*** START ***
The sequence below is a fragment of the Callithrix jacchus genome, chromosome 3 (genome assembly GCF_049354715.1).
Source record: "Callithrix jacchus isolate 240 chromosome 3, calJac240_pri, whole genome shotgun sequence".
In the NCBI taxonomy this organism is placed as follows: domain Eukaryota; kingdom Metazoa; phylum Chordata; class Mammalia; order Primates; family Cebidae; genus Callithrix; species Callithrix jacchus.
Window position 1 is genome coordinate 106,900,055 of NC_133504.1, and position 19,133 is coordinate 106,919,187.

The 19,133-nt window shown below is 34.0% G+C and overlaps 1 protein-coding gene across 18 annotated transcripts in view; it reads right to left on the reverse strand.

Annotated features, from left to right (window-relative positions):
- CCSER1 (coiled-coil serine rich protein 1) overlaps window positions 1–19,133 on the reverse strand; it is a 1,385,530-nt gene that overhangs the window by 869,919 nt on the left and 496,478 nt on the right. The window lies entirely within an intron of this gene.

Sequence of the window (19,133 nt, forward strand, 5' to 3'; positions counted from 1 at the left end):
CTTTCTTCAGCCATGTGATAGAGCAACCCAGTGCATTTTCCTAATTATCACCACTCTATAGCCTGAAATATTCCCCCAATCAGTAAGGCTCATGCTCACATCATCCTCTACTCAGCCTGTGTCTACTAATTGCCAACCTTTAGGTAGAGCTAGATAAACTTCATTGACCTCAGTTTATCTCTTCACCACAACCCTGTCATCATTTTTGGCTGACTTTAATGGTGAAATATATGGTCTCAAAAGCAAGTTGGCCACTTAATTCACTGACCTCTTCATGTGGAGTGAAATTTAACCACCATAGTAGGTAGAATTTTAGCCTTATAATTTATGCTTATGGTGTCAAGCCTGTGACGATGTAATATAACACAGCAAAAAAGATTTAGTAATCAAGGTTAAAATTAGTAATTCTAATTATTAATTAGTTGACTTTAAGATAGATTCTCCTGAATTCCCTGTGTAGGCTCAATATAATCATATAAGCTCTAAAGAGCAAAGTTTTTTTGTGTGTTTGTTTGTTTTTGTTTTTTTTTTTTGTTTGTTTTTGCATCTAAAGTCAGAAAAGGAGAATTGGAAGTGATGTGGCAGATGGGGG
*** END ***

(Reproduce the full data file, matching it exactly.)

The sequence below is a fragment of the Callithrix jacchus genome, chromosome 3 (genome assembly GCF_049354715.1).
Source record: "Callithrix jacchus isolate 240 chromosome 3, calJac240_pri, whole genome shotgun sequence".
In the NCBI taxonomy this organism is placed as follows: domain Eukaryota; kingdom Metazoa; phylum Chordata; class Mammalia; order Primates; family Cebidae; genus Callithrix; species Callithrix jacchus.
Window position 1 is genome coordinate 106,900,055 of NC_133504.1, and position 19,133 is coordinate 106,919,187.

The 19,133-nt window shown below is 34.0% G+C and overlaps 1 protein-coding gene across 18 annotated transcripts in view; it reads right to left on the reverse strand.

Annotated features, from left to right (window-relative positions):
- CCSER1 (coiled-coil serine rich protein 1) overlaps window positions 1–19,133 on the reverse strand; it is a 1,385,530-nt gene that overhangs the window by 869,919 nt on the left and 496,478 nt on the right. The window lies entirely within an intron of this gene.

Sequence of the window (19,133 nt, forward strand, 5' to 3'; positions counted from 1 at the left end):
CTTTCTTCAGCCATGTGATAGAGCAACCCAGTGCATTTTCCTAATTATCACCACTCTATAGCCTGAAATATTCCCCCAATCAGTAAGGCTCATGCTCACATCATCCTCTACTCAGCCTGTGTCTACTAATTGCCAACCTTTAGGTAGAGCTAGATAAACTTCATTGACCTCAGTTTATCTCTTCACCACAACCCTGTCATCATTTTTGGCTGACTTTAATGGTGAAATATATGGTCTCAAAAGCAAGTTGGCCACTTAATTCACTGACCTCTTCATGTGGAGTGAAATTTAACCACCATAGTAGGTAGAATTTTAGCCTTATAATTTATGCTTATGGTGTCAAGCCTGTGACGATGTAATATAACACAGCAAAAAAGATTTAGTAATCAAGGTTAAAATTAGTAATTCTAATTATTAATTAGTTGACTTTAAGATAGATTCTCCTGAATTCCCTGTGTAGGCTCAATATAATCATATAAGCTCTAAAGAGCAAAGTTTTTTTGTGTGTTTGTTTGTTTTTGTTTTTTTTTTTTGTTTGTTTTTGCATCTAAAGTCAGAAAAGGAGAATTGGAAGTGATGTGGCAGATGGGGG